Oracle Cloud Infrastructure Ruby SDK

Version 2.7.0

This topic describes how to install, configure, and use the Oracle Cloud Infrastructure Ruby SDK.

SDK Overview

The Ruby SDK supports the following services:

  • Analytics Cloud

  • Announcements

  • Audit

  • Budgets

  • Compute Autoscaling

  • Container Engine

  • Content and Experience

  • Core Services (which includes Networking, Compute, and Block Volume)

  • Data Transfer

  • Database

  • Digital Assistant

  • Domain Name System

  • Email

  • Events

  • File Storage

  • Functions

  • Health Checks

  • Identity and Access Management

  • Integration Cloud

  • Key Management

  • Limits

  • Load Balancing

  • Monitoring

  • Notification

  • Oracle Content and Experience

  • Object Storage

  • Quotas

  • Resource Manager

  • Search

  • Streaming

  • Web Application Acceleration and Security

  • Work Requests

Licensing: This SDK and sample is dual licensed under the Universal Permissive License 1.0 and the Apache License.

SDK Attributes

The following table provides details about some of the attributes of the SDK.

Requests API methods expose required parameters as arguments and optional arguments as a hash (opts = {}). Create and update operations take request objects that mirror the properties of those objects.
Responses All API methods return a Response object, which contains an HTTP status (200, 204, etc), headers, and data, and also directly exposes some commonly used response headers such as opc-next_page, and opc-request_id.
Models Get, update, and create operations return first class objects of the corresponding type (such as User, Instance, etc) in Response.data.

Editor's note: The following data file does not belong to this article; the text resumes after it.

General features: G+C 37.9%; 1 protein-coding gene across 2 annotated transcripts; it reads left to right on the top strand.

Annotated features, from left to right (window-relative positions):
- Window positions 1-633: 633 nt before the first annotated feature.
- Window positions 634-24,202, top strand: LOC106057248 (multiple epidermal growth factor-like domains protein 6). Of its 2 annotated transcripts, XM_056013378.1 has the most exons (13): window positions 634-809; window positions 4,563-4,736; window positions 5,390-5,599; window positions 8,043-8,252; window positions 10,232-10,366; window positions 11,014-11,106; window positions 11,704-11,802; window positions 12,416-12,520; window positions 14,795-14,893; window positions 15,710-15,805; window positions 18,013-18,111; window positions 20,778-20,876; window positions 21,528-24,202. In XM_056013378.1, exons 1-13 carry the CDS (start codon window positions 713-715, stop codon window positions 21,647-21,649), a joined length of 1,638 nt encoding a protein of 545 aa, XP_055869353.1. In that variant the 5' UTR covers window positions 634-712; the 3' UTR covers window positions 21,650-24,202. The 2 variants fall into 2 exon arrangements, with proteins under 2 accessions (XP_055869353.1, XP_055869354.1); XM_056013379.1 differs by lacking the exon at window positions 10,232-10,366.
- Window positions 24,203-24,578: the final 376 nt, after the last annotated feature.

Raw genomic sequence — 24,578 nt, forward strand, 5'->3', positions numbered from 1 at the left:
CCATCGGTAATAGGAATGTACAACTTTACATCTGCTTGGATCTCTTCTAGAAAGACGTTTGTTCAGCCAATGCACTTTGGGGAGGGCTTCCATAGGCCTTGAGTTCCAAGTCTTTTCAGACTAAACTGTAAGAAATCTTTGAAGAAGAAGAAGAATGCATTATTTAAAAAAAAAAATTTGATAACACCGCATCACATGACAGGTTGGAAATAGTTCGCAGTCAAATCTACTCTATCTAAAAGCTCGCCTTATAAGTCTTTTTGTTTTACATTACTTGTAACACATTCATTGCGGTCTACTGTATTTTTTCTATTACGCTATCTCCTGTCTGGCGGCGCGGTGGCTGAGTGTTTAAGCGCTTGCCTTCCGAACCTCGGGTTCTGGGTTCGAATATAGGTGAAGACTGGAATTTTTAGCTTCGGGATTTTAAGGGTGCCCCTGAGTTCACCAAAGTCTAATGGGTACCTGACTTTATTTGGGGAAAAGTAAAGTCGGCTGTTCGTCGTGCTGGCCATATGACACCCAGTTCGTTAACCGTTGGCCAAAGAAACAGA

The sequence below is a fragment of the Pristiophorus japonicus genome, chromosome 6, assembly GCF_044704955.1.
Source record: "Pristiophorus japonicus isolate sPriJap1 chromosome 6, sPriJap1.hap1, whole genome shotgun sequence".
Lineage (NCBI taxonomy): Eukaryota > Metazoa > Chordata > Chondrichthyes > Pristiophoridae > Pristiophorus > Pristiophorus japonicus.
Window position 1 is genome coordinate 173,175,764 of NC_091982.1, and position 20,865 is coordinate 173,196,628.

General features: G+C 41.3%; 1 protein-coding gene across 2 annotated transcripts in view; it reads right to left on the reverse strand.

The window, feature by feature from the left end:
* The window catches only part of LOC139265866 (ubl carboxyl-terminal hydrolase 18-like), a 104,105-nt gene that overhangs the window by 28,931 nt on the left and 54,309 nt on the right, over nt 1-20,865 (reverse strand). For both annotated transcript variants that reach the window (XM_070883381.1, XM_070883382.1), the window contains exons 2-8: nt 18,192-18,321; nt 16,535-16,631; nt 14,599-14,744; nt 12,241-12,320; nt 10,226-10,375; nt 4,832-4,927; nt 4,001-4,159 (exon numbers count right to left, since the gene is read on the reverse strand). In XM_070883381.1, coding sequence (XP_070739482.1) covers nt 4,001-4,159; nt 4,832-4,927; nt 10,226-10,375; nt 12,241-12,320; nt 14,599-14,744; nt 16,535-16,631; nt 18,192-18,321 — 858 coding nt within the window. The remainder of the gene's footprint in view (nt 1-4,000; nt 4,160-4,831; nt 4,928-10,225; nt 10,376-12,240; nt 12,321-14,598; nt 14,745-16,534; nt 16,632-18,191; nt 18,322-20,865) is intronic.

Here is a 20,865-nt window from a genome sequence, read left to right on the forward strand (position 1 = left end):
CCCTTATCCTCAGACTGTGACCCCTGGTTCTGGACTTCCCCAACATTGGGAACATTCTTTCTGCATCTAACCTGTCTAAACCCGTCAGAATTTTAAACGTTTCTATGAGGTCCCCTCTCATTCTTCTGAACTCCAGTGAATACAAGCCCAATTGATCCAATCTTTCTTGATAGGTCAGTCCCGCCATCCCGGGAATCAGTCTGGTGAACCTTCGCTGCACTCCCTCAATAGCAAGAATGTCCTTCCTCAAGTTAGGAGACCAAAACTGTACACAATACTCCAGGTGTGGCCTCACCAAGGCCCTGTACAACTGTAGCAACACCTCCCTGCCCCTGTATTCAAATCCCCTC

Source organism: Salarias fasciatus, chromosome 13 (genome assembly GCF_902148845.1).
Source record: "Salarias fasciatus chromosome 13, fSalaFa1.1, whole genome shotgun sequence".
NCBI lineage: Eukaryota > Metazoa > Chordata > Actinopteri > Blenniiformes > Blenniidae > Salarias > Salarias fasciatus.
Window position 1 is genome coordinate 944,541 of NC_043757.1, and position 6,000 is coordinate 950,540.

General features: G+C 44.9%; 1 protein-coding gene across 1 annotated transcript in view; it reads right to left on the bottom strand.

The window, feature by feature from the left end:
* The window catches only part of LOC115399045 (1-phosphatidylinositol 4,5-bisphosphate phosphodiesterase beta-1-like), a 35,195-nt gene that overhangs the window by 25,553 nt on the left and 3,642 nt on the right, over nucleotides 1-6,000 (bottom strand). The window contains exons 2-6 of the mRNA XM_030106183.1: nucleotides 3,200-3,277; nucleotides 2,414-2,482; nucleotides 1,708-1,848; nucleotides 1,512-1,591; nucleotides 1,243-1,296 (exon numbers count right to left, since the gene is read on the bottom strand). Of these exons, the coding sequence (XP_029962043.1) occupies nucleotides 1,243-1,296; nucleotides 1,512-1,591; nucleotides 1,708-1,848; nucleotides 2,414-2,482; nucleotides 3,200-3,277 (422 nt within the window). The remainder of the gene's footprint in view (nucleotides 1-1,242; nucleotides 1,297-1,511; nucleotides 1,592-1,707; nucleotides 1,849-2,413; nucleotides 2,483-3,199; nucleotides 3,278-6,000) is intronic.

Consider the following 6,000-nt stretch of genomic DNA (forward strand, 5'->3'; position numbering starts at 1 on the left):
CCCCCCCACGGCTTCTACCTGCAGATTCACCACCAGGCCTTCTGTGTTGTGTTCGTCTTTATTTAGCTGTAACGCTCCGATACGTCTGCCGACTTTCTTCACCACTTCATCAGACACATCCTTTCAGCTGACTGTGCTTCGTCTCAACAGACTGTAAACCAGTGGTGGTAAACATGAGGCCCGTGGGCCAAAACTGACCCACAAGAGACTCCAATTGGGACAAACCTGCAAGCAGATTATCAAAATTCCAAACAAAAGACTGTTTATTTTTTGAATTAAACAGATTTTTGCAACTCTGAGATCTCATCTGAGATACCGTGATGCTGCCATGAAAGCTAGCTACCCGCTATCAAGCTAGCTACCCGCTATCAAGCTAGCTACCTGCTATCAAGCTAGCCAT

Errors The main exception classes for the SDK are:
  • ServiceError is thrown when an Oracle Cloud Infrastructure service returns a non-2xx HTTP status code
  • NetworkError is thrown when the issue is likely to be network-related rather than an application issue. This is defined as:
    • Requests that were sent from the SDK, but for which the outcome was not a response from an Oracle Cloud Infrastructure service. Examples include a gateway timeout, read or connection timeouts from Net::HTTP, and any (Errno) exception that was generated by the request itself.
    • Requests that result in a HTTP 408 (timeout)
  • ResponseParsingError is thrown when a response is received from an Oracle Cloud Infrastructure service, but the SDK could not parse it into the appropriate model type for inserting into an OCI::Response
Signing Requests made through the API classes are automatically signed, but you can also use the Signer directly to sign your own requests if needed.
Automatic Paging Response objects for lists support page enumeration. See example code later in this file.
Waiters Responses for get requests support waiting for a particular states using wait_until. See example code later in this file.

In addition to using waiters, you can use the CompositeOperation classes in the SDK (e.g. OCI::Core::ComputeClientCompositeOperations) to perform an action on a resource and wait for it to enter a particular state (or states). The CompositeOperation classes provide convenience methods so that you yourself do not have to invoke an operation and then separately invoke a waiter. An example of using the CompositeOperations classes: composite_operations_example.rb